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All opinions are subject to modification and technical correction prior to official publication in the North Carolina Reports and North Car olina Court of Appeals Reports. In the event of discrepancies between the electronic version of an opinion and the print version appearing in the North Carolina Reports and North Carolina Court of Appeals Reports, the latest print version is to be consid ered authoritative.

STATE OF NORTH CAROLINA v. EGAN LARKE TABRON, Defendant


No. COA00-1260

(Filed 20 November 2001)

Conspiracy_attempted robbery_one conspiracy, two attempts

    There was no error in defendant's first conviction for conspiracy to commit common law robbery, but the second was vacated, where defendant's long-time friend, Burgoin, suggested that defendant rob Woodall; there were ongoing conversations between Burgoin, defendant and others about robbing Woodall; the identity of those involved in these conversations was not clearly established; the evidence showed many meetings and discussions of plans that took place over several months; an unidentified group of people including defendant were involved in the actual robbery attempts; and the two robbery attempts were separated in time by about five and one-half weeks. Statements that the participants in the first attempt “went about their business” after the attempt failed and that defendant and his friends thought that Woodall would “make a good hit” if they were down on their luck do not constitute substantial evidence of abandonment of the conspiracy.

    Appeal by defendant from judgments entered 11 May 2000 by Judge Henry W. Hight, Jr., in Wake County Superior Court. Heard in the Court of Appeals 11 October 2001.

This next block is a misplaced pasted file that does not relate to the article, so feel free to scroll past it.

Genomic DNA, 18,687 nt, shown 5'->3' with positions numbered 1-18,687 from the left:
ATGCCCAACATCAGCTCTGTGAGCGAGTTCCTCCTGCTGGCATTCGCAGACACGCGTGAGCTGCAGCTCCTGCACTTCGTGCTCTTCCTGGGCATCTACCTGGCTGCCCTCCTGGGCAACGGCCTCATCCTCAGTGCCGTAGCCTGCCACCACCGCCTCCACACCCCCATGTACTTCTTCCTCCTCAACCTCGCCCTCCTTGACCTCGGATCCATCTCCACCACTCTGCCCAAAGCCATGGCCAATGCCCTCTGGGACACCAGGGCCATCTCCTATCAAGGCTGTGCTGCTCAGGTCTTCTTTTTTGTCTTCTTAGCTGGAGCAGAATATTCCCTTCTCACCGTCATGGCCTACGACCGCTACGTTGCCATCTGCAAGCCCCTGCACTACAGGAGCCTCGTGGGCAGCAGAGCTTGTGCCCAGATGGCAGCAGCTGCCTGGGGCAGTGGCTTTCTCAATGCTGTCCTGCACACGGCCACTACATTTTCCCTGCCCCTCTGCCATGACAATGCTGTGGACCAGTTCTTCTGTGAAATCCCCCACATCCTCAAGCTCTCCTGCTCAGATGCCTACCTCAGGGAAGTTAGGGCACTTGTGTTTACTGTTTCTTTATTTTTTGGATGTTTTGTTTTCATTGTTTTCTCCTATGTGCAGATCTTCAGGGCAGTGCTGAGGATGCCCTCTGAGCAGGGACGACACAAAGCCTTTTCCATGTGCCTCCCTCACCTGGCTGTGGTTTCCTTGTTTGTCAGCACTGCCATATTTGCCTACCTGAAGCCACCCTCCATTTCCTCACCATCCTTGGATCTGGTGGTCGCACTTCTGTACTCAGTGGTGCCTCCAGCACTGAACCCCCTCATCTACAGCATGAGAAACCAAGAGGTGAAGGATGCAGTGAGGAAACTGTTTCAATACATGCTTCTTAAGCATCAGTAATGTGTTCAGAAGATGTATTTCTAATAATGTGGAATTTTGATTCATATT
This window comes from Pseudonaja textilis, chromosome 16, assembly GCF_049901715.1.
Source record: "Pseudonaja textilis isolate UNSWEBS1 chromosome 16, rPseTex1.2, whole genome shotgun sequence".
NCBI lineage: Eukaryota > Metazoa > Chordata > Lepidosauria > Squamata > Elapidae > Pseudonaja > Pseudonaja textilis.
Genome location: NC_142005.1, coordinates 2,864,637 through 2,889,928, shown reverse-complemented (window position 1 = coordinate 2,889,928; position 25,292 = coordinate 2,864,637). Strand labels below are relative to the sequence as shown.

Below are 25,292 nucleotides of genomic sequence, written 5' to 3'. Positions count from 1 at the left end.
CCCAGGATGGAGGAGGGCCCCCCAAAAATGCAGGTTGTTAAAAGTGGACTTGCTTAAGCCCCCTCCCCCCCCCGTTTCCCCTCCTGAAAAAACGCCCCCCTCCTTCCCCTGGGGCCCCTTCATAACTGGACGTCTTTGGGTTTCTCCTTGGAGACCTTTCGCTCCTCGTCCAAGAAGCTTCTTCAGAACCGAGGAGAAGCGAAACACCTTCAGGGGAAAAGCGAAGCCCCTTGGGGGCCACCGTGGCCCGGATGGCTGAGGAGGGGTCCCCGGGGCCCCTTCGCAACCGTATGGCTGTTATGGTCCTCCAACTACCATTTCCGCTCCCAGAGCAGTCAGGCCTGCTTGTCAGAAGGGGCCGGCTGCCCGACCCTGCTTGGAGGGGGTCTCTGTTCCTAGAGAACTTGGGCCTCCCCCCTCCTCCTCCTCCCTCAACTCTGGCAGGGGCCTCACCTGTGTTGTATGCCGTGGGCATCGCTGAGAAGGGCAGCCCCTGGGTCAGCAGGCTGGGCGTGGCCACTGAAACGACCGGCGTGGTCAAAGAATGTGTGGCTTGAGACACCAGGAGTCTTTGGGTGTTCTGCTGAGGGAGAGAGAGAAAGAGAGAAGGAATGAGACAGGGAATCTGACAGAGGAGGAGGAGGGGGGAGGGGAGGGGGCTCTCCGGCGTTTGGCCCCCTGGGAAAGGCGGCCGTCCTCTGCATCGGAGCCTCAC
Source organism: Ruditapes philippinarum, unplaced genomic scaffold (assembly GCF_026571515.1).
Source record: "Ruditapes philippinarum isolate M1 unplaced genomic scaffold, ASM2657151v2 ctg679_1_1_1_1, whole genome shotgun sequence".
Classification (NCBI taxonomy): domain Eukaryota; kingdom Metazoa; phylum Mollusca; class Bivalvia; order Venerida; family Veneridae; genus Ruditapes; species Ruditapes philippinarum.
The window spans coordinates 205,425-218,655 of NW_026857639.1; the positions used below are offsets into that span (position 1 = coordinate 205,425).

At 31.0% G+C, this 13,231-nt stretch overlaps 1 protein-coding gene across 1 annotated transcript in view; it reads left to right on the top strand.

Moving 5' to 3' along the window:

Attorney General Roy Cooper, by J. Charles Waldrup, Special Deputy Attorney General, for the State.

    John T. Hall, for defendant-appellant.

    HUDSON, Judge.

    Defendant appeals his convictions of two counts of conspiracy to commit common law robbery. Finding merit in certain of his assignments of error, we vacate the judgment in case number 00 CRS 11878 but find no error as to case number 00 CRS 11877.
    At trial, Patton Burgoin testified that she and Phyllis Woodall were once friends, but had a falling out. Burgoin, determined to make trouble for Woodall, reported Woodall's drug activities to the Department of Social Services and the police. When nothing came of these actions, Burgoin approached Defendant,a long-time friend, and suggested that he rob Woodall. Burgoin told Defendant that Woodall kept drugs and a great deal of money at her house. Sometime in the Fall of 1999, Burgoin showed Defendant where Woodall lived and informed him that Woodall would be alone during the day, and that the back door was usually unlocked.
    Detective Brad Kennon testified at trial that he learned from interviewing Defendant that Defendant attempted to rob Woodall on 8 December 1999, accompanied by Jonathan Murphy, Gregory Dells, and Paul Bryant. Defendant waited in the car as a look-out while the other three men went to the house. The three men approached the house from the back and became confused about which house belonged to Woodall. A police car came through the neighborhood, and the men scattered. The four men then “went back about their business.”
    According to Burgoin, she, Defendant, and others talked about a possible robbery of Woodall weekly after the 8 December attempt had failed. Detective Kennon's interview notes revealed that Defendant and his friends thought that “if they got down on their luck,” Woodall's place would “make a good hit.”